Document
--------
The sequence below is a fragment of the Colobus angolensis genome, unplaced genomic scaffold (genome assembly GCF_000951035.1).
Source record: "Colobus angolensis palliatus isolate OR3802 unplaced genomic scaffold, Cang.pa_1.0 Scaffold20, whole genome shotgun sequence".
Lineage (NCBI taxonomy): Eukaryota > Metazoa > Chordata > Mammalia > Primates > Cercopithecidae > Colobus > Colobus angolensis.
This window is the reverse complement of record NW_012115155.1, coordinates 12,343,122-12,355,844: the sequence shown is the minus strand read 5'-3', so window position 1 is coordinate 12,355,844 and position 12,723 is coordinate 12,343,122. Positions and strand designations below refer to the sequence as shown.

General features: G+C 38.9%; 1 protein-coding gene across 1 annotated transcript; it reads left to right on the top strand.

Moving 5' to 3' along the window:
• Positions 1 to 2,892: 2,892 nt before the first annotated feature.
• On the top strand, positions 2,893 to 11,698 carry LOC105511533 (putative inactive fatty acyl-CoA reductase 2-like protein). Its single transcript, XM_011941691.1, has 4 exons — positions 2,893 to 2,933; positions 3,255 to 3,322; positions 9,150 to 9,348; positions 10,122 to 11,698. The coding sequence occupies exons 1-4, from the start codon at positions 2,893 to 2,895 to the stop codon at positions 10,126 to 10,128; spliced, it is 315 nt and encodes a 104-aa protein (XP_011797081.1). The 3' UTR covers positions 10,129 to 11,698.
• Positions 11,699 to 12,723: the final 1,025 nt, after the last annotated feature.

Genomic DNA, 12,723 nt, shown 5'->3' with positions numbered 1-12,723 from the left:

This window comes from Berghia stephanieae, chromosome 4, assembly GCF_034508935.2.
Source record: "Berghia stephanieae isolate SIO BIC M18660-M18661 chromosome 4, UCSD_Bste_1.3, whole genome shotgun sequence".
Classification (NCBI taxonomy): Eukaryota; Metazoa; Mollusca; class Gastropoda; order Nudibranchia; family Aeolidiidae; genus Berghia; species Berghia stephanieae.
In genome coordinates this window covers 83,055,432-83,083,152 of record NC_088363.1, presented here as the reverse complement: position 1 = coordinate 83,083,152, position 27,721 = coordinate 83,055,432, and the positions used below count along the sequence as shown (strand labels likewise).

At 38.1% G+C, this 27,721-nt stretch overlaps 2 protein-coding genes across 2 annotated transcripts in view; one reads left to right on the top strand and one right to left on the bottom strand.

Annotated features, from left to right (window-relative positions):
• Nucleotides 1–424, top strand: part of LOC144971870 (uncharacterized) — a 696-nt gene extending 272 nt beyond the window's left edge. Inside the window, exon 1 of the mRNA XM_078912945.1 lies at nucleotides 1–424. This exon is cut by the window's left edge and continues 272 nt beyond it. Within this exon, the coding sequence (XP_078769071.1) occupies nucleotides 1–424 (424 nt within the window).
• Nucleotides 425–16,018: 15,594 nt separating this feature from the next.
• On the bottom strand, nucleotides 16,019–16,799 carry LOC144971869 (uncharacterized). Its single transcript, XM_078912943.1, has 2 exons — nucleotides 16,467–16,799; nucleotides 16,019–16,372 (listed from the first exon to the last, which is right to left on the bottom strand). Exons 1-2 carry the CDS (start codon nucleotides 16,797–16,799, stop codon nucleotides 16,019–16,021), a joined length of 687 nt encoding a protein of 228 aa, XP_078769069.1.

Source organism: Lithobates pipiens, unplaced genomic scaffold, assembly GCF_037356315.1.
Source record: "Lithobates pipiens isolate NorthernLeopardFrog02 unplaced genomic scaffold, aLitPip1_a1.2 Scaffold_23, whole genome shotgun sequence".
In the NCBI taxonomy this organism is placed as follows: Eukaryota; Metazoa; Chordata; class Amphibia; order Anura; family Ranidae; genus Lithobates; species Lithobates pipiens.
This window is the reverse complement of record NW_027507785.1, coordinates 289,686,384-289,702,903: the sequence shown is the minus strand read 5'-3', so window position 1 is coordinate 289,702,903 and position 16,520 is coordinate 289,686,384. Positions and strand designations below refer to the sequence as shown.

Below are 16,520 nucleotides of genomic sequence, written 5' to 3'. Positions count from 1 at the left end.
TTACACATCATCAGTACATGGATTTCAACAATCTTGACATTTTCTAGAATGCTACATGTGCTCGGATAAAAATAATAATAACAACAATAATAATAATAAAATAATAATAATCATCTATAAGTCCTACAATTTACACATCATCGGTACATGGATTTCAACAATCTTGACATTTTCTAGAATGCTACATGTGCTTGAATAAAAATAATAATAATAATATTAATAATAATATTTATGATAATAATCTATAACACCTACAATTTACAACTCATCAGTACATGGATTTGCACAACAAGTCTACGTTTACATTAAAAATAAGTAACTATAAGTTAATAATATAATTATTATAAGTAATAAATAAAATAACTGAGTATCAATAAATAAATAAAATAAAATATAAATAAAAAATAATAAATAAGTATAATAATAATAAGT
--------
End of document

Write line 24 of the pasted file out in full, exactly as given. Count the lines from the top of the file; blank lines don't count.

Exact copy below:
Below are 16,520 nucleotides of genomic sequence, written 5' to 3'. Positions count from 1 at the left end.